[1] God created them through the Son - Psalm 148:2 & v5. They have been alive since the beginning of creation. They do not grow old. They do not die. Nor do they marry or reproduce and have little angels - Mark 12:25
The Bible speaks of angels, cherubim, seraphim, and ark angels. Different spiritual beings with an order of different ranks among them.
[2] They are called 'holy angels' - Luke 9:26. They need to be holy because they serve a perfectly holy God. They have never sinned. They live a life of constant obedience. They always carry out the Lord's will. They do so willingly and gladly.
[3] Some sinned. Lead by Satan in a rebellion against God-2 Pet 2:4 & Jude 1:6. There is no salvation for the fallen angels. Jesus did not die to save them. God is a God of justice. Judgement is real. Believers will judge the angels: 1 Cor 6:3.
We who also rebelled and sinned. We who like them did not deserve a Saviour. They didn't get one. We did. How humbling is that!
[4] Those who resisted the temptation by Satan to rebel against God are called the elect angels -1 Tim 5:21. They are elect in the sovereignty of God.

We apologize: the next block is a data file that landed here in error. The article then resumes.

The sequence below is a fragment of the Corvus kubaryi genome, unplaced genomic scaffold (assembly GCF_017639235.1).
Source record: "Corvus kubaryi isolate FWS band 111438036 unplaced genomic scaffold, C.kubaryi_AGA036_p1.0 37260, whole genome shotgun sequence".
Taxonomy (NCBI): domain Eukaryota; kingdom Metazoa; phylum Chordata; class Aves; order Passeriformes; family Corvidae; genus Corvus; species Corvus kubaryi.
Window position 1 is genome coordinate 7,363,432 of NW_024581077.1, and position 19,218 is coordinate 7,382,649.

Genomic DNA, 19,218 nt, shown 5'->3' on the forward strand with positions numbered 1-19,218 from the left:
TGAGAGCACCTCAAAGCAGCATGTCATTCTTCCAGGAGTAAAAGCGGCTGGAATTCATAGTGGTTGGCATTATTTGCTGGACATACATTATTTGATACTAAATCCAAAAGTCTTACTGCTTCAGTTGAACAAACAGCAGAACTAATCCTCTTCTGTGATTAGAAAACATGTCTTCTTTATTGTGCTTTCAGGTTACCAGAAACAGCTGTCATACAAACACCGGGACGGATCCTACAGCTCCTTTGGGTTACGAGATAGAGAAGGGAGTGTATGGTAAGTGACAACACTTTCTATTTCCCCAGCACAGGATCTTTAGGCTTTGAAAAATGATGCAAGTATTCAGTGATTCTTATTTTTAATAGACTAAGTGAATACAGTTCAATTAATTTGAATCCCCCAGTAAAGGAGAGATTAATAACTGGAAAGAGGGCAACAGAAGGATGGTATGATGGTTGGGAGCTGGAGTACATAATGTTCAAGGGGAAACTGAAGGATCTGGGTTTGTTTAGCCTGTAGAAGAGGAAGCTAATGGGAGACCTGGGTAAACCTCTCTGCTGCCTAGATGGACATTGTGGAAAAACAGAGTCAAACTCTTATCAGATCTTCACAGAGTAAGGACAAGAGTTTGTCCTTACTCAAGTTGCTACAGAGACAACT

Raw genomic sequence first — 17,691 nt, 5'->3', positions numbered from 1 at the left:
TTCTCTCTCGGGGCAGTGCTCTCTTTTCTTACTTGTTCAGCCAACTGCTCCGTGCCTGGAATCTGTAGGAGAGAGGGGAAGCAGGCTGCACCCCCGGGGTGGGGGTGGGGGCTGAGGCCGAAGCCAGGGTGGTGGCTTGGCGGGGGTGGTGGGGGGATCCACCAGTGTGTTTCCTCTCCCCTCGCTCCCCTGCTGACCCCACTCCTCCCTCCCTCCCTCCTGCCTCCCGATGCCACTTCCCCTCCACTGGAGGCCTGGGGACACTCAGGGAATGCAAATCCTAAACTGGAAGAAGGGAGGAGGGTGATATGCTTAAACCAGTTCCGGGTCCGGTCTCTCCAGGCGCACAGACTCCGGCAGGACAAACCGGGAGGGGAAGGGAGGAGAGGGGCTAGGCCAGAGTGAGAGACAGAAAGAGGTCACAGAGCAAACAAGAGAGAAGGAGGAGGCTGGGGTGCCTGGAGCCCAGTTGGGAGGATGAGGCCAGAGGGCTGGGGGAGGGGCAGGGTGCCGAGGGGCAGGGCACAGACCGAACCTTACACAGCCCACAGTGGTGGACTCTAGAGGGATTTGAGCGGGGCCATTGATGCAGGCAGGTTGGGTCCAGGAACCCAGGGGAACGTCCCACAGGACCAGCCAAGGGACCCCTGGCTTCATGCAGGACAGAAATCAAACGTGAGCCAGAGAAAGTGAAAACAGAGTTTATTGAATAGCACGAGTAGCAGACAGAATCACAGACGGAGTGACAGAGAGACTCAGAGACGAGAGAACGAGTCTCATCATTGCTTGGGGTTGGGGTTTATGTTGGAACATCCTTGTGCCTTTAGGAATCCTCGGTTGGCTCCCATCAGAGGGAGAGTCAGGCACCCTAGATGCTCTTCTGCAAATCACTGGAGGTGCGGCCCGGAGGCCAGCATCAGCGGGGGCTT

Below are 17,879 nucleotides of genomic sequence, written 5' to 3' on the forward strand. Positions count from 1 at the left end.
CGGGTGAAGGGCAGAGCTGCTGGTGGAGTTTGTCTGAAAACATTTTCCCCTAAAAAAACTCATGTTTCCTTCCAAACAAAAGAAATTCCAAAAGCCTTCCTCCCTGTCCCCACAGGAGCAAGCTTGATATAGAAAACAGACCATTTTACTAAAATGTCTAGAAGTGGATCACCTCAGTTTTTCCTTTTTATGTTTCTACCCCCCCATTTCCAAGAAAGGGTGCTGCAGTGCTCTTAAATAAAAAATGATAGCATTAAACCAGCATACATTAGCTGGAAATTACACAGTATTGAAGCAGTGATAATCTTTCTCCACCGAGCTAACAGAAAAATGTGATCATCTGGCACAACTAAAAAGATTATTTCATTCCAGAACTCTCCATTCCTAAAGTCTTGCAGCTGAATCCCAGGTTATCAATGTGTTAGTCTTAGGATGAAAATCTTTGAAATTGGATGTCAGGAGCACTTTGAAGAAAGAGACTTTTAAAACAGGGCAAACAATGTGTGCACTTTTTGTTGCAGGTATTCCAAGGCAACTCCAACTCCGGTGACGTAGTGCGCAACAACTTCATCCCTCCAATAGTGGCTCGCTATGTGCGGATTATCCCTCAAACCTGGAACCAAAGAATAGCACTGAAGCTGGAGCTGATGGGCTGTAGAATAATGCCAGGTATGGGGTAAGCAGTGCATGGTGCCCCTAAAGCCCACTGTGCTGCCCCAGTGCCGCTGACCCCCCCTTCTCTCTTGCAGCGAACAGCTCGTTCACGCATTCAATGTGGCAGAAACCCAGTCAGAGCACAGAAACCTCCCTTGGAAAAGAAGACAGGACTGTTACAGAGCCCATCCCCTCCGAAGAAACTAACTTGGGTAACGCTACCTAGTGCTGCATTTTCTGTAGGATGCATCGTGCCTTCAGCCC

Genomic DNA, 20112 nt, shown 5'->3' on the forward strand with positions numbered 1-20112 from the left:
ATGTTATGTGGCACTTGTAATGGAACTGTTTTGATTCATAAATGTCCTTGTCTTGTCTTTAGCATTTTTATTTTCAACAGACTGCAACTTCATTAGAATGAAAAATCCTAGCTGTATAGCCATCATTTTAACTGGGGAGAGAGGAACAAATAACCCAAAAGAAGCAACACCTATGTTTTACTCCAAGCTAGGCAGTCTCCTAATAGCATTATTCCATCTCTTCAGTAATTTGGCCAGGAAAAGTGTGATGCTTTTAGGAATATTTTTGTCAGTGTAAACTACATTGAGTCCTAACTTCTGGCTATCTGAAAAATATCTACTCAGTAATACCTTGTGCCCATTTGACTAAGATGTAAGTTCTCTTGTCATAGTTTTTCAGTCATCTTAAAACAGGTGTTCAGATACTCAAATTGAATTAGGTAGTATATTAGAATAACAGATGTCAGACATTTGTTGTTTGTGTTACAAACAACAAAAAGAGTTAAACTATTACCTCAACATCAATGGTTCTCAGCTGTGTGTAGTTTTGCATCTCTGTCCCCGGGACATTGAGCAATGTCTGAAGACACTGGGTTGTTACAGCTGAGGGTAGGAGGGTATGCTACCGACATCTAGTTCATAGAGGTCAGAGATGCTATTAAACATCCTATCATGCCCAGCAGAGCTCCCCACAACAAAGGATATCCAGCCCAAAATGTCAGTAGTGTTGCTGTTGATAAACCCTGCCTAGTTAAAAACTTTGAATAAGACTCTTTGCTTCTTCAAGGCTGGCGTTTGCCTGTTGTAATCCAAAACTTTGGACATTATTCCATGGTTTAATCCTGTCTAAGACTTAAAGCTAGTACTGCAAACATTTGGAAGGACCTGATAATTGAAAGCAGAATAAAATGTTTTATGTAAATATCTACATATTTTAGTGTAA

[5] They are spiritual beings and usually invisible, but can take on an appearance so that men can see them - 2 Kings 6:17.
At times Angelic-fever manifests itself in the world and in the Church. Remember Satan can appear as an angel of light. Most believers never knowingly see an angel in this life.
[6] Angels have great powers - Daniel 6:22; Isaiah 37:36;2 Peter 2:11; 2 Thess 1:7. How many are there? Rev 5:11..myriads of myriads and thousands of thousands,
[7] These magnificent beings worship the Son. Isaiah saw Jesus' glory in Isaiah 6v1. When we worship, angels join with us in worship. They will do so throughout eternity.
v14 Are they not all ministering spirits sent out to serve for the sake of those who are to inherit salvation? The author expects only one answer to this question: YES they are.
Some like Gabriel stand in the presence of God - Luke 1:19. No angel has ever been invited to sit on the throne. That is the honour and prerogative of the Son alone.
They are his servants - 1 Peter 3:22. He sends them to serve believers: They take great interest in what God is doing for believers 1 Peter 1:12
They were involved in the ministry of Jesus; In the announcement of his coming to Mary; In announcing his birth to the Shepherds; They helped him in his weakness after the period of his temptation in the wilderness - Mt 4:11 Again in the garden of Gethsemane: Lu 22:43. How did they do this? Again we no details are given. But they can and they did.